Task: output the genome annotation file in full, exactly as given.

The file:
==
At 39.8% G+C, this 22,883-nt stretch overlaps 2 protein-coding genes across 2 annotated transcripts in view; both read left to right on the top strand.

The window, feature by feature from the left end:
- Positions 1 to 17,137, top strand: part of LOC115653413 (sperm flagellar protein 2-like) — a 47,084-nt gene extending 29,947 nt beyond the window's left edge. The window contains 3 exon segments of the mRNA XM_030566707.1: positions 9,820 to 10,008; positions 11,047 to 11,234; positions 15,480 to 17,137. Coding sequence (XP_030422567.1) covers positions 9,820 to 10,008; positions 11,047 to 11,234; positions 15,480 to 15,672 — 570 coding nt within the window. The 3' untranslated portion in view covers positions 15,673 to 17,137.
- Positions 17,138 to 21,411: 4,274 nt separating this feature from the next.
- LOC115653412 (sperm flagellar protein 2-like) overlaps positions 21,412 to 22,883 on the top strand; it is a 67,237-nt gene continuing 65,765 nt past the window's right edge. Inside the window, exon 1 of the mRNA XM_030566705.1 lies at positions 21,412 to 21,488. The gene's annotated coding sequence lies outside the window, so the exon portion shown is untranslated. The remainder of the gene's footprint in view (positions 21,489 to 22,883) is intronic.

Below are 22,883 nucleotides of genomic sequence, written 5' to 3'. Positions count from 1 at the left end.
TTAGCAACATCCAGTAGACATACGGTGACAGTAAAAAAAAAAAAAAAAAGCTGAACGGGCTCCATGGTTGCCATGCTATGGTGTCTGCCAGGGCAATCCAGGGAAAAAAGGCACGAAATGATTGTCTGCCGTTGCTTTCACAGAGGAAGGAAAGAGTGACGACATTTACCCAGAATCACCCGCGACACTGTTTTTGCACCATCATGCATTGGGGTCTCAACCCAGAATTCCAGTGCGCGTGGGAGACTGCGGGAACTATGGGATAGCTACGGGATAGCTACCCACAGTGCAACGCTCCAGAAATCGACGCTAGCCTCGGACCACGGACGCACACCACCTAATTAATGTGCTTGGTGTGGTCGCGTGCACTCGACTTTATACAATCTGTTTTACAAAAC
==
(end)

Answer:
At 39.8% G+C, this 22,883-nt stretch overlaps 2 protein-coding genes across 2 annotated transcripts in view; both read left to right on the top strand.

The window, feature by feature from the left end:
- Positions 1 to 17,137, top strand: part of LOC115653413 (sperm flagellar protein 2-like) — a 47,084-nt gene extending 29,947 nt beyond the window's left edge. The window contains 3 exon segments of the mRNA XM_030566707.1: positions 9,820 to 10,008; positions 11,047 to 11,234; positions 15,480 to 17,137. Coding sequence (XP_030422567.1) covers positions 9,820 to 10,008; positions 11,047 to 11,234; positions 15,480 to 15,672 — 570 coding nt within the window. The 3' untranslated portion in view covers positions 15,673 to 17,137.
- Positions 17,138 to 21,411: 4,274 nt separating this feature from the next.
- LOC115653412 (sperm flagellar protein 2-like) overlaps positions 21,412 to 22,883 on the top strand; it is a 67,237-nt gene continuing 65,765 nt past the window's right edge. Inside the window, exon 1 of the mRNA XM_030566705.1 lies at positions 21,412 to 21,488. The gene's annotated coding sequence lies outside the window, so the exon portion shown is untranslated. The remainder of the gene's footprint in view (positions 21,489 to 22,883) is intronic.

Below are 22,883 nucleotides of genomic sequence, written 5' to 3'. Positions count from 1 at the left end.
TTAGCAACATCCAGTAGACATACGGTGACAGTAAAAAAAAAAAAAAAAAGCTGAACGGGCTCCATGGTTGCCATGCTATGGTGTCTGCCAGGGCAATCCAGGGAAAAAAGGCACGAAATGATTGTCTGCCGTTGCTTTCACAGAGGAAGGAAAGAGTGACGACATTTACCCAGAATCACCCGCGACACTGTTTTTGCACCATCATGCATTGGGGTCTCAACCCAGAATTCCAGTGCGCGTGGGAGACTGCGGGAACTATGGGATAGCTACGGGATAGCTACCCACAGTGCAACGCTCCAGAAATCGACGCTAGCCTCGGACCACGGACGCACACCACCTAATTAATGTGCTTGGTGTGGTCGCGTGCACTCGACTTTATACAATCTGTTTTACAAAAC